After going down 20 metres deep in a glass lift , the audioguided tour , accompanied by a courier , takes the visitors into the intimacy of the place , strategic site as well as a living place , the quarry named Wellington by the New Zealand sappers preserves the memory of these thousands of soldiers billeted underground , a few metres from the frontline , before their surprise attack on the German positions in the morning of 9 April 1917 at 5.30 a.m. The raising to the surface , in the footsteps of these soldiers , will lead you to the shock of the battle , which you will experience through the projection of a film .


Also an emblematic memory place , the site of the Wellington quarry , on the surface , offers a memorial garden as well as memorial wall , to render homage to the regiments of the first , Third and Fifth British Armies involved in the Battle of Arras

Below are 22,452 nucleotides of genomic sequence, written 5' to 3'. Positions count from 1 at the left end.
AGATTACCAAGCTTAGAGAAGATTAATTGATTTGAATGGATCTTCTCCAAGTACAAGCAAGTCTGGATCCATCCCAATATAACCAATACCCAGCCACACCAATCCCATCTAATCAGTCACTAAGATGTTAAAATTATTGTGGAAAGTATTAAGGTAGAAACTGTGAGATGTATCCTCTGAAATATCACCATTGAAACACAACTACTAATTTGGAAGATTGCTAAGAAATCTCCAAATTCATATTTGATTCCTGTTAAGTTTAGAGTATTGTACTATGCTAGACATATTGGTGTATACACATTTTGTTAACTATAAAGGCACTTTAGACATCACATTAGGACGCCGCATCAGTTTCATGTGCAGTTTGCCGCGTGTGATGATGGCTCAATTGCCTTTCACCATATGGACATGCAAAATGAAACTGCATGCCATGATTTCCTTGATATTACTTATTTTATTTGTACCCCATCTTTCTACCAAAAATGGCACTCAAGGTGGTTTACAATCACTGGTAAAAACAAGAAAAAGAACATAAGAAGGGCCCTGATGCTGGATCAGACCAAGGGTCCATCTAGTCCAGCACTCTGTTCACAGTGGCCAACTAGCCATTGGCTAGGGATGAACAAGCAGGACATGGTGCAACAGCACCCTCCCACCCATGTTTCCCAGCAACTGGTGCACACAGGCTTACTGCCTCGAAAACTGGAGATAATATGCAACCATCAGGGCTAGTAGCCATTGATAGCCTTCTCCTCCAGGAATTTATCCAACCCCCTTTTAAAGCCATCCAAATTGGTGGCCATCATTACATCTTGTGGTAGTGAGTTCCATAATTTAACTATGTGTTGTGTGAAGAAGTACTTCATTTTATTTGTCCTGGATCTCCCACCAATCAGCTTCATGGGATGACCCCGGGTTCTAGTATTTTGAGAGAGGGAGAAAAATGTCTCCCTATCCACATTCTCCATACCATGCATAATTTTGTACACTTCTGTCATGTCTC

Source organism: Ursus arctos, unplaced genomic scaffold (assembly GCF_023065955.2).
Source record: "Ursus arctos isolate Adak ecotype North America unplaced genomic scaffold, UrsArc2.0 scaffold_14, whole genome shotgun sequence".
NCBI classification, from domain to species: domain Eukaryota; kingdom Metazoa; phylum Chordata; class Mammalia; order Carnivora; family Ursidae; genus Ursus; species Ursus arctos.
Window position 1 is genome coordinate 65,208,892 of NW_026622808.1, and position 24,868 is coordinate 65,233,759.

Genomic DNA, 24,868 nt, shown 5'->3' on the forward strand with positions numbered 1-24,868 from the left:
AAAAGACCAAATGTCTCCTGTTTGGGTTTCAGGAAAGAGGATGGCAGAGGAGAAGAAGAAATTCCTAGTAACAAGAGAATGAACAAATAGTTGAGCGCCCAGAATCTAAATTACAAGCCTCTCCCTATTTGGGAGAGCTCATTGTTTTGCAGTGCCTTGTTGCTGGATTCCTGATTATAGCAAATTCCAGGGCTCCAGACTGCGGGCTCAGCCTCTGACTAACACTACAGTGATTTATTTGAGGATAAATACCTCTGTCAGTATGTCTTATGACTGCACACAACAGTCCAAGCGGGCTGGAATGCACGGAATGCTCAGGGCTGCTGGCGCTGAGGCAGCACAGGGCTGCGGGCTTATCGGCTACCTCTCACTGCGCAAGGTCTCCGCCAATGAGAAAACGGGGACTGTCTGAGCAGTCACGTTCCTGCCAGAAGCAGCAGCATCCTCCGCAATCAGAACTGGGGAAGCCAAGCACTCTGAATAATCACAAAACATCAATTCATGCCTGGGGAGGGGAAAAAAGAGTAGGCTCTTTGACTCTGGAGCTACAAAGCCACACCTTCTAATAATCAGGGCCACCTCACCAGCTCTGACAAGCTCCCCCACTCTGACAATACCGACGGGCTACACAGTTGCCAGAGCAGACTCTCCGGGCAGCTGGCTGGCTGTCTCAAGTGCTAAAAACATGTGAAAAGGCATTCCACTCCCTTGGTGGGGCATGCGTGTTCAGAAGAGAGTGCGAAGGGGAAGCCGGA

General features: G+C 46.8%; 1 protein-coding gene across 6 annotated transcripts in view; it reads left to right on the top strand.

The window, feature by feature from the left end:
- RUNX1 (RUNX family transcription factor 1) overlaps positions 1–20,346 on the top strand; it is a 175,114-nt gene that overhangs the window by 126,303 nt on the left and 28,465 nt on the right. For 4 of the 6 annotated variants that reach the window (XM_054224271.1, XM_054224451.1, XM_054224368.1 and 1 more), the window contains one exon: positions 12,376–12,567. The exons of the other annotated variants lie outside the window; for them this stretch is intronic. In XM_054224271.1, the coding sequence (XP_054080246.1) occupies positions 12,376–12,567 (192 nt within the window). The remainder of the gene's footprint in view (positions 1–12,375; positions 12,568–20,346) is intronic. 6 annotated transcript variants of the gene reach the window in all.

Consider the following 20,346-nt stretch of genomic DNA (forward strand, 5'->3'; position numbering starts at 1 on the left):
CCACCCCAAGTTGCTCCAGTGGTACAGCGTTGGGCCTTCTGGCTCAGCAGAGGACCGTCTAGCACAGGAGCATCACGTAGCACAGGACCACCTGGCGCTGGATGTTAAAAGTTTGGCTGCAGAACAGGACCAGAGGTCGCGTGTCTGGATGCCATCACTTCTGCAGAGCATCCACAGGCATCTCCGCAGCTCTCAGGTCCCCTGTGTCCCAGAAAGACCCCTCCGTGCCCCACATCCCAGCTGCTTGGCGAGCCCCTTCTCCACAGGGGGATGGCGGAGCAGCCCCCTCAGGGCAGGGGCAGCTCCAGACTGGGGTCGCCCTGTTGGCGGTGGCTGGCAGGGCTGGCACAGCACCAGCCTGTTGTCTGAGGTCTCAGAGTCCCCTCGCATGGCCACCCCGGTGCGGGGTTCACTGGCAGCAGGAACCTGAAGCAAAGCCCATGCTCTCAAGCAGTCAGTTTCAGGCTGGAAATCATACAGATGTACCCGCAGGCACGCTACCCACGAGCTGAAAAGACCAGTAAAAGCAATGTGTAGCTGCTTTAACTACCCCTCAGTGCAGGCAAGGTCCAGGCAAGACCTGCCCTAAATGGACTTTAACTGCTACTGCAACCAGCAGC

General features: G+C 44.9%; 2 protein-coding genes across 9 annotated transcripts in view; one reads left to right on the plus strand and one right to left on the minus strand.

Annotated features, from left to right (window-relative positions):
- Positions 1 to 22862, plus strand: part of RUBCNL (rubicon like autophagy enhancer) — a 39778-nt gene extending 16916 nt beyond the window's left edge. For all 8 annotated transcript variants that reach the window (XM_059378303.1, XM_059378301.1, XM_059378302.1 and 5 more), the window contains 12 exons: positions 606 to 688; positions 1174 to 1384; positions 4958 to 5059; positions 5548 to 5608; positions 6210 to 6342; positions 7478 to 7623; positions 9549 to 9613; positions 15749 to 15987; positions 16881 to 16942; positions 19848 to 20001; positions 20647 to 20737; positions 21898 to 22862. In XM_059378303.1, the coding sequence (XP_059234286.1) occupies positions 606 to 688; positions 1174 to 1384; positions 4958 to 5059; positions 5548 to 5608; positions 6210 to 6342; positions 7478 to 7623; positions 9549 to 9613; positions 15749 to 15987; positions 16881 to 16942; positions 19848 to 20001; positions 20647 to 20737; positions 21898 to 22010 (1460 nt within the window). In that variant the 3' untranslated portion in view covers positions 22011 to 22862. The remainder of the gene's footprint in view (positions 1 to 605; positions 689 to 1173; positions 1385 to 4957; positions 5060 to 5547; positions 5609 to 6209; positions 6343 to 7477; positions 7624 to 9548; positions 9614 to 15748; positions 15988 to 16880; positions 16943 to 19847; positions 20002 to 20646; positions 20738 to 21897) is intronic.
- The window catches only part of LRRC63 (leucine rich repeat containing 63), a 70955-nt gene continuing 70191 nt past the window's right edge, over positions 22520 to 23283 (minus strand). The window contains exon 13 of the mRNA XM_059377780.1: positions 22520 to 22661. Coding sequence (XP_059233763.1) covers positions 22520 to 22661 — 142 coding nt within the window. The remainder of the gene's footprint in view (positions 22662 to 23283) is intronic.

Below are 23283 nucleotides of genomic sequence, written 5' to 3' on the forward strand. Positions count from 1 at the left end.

If you're interested just click on the link below.


I hope you enjoy the pictures!



It's wonderful you were able to finally see this. Must have been a great experience. Thank you for sharing the photographs of the tunnels.
Marion J Chard
Proud Daughter of Walter (Monday) Poniedzialek
540th Engineer Combat Regiment, 2833rd Bn, H&S Co, 4th Platoon
There's "No Bridge Too Far"

It's amazing to me to think about all of the amazing historical sites that remain just out of reach of us. Sites that were abandoned and forgotten for so long that are just waiting to be discovered. Once again I voice my jealousy of not being able to get to Europe to see any of this for myself. Oh well, there are a few Marine positions in Europe, maybe I'll get lucky.


Thanks for the pictures, as usual, V!

Maj Todd O. USMC, Retired
Grandson of LTC John O'Brien

Thank you Marion and Capto .


I am happy you love the pictures !


I find this link very interesting .


I hope you enjoy reading .


V ;)

Great Photos Vero thx a lot :rolleyes: